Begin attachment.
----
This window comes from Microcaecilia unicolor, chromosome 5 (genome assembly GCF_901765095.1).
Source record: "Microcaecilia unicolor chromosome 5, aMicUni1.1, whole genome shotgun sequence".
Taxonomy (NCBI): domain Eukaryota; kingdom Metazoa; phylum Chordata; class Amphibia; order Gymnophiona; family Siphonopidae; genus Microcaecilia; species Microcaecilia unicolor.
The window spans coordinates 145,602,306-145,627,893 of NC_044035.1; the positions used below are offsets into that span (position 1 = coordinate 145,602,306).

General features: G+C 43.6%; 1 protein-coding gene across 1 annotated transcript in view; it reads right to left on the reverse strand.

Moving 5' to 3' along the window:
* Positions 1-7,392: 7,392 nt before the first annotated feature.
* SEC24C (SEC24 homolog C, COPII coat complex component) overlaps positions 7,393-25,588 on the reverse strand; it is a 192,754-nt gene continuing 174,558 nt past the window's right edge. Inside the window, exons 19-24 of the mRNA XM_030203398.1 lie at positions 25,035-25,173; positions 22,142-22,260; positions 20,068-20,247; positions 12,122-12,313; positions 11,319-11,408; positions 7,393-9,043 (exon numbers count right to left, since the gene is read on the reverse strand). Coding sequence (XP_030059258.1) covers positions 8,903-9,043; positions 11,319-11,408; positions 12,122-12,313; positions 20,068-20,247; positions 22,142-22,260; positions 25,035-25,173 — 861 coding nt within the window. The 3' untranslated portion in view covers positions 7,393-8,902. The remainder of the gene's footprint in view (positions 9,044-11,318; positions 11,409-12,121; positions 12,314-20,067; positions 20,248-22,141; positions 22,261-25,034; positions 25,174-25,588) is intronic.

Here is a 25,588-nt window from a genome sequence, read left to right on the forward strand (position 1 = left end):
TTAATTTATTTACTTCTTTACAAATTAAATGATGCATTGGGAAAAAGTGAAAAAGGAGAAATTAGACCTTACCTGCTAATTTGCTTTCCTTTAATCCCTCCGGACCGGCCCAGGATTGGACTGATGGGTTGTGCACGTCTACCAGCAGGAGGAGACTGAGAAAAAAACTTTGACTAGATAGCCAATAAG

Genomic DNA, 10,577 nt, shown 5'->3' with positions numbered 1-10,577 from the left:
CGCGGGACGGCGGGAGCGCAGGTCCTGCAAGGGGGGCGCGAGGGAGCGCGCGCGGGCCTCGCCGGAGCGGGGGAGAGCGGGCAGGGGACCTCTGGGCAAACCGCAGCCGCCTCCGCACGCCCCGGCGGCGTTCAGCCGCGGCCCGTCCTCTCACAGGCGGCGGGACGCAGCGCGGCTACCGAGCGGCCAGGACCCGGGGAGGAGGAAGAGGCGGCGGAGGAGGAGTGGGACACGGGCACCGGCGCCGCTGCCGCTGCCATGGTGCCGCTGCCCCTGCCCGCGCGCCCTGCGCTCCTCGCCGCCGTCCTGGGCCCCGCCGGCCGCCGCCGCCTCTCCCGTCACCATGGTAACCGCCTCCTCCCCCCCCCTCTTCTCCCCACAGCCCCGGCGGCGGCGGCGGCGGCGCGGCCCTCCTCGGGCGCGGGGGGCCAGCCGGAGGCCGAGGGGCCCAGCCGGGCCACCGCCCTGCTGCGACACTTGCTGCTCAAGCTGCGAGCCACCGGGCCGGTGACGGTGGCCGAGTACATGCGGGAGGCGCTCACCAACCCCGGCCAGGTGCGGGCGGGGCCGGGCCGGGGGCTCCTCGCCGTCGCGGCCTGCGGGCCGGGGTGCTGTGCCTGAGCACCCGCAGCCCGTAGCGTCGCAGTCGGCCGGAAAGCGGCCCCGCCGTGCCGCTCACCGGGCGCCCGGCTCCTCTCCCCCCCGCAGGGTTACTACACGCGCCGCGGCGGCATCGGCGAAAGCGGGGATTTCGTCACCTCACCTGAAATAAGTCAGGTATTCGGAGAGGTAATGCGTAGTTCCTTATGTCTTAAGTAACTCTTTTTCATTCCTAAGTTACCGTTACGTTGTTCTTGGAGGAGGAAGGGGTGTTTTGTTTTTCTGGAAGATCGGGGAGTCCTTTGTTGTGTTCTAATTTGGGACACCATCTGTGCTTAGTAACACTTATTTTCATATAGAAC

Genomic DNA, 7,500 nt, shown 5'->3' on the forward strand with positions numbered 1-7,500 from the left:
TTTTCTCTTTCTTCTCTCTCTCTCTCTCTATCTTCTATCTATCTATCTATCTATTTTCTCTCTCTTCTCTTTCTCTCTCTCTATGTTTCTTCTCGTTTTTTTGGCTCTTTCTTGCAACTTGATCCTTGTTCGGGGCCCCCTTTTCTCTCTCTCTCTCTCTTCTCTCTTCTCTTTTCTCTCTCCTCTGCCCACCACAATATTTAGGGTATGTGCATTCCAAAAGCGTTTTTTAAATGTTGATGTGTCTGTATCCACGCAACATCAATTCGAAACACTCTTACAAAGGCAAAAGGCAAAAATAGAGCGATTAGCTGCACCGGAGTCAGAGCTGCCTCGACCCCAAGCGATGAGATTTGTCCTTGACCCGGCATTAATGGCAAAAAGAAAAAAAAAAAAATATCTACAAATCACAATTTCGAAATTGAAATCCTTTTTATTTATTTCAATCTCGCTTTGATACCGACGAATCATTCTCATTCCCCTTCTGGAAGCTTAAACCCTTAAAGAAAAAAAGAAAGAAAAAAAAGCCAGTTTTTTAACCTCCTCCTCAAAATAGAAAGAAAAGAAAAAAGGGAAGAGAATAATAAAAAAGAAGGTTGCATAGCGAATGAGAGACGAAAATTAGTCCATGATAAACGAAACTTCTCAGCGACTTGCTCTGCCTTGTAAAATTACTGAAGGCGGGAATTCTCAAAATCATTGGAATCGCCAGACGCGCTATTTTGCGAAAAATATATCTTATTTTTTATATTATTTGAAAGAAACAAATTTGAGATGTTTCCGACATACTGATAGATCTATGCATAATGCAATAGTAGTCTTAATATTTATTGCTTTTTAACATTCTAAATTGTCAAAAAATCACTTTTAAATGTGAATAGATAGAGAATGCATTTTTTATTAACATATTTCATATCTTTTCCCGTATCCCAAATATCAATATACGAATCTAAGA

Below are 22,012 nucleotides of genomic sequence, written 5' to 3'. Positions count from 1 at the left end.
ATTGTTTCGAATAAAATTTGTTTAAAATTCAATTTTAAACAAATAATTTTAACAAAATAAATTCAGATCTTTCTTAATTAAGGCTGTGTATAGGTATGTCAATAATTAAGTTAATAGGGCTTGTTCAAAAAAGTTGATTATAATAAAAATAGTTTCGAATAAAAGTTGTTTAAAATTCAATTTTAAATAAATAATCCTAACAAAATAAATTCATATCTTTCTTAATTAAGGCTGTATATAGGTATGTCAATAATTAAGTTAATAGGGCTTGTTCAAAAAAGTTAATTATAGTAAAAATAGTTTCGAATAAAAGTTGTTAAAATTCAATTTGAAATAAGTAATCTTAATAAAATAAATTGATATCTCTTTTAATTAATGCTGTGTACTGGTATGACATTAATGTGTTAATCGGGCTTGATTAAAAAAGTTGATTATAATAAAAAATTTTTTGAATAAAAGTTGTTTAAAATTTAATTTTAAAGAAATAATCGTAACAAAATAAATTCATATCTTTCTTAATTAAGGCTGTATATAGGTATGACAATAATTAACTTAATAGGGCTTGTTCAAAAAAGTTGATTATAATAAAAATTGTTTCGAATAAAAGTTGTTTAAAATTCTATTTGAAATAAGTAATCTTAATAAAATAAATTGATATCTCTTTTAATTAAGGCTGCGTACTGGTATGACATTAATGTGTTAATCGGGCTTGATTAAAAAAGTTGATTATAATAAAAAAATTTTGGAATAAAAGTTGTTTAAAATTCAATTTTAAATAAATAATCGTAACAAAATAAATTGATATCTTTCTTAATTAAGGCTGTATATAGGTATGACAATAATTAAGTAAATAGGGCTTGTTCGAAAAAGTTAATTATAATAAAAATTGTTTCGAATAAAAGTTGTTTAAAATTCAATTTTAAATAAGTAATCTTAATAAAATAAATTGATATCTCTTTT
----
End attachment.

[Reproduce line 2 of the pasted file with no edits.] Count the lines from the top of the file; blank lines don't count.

Source record: "Microcaecilia unicolor chromosome 5, aMicUni1.1, whole genome shotgun sequence".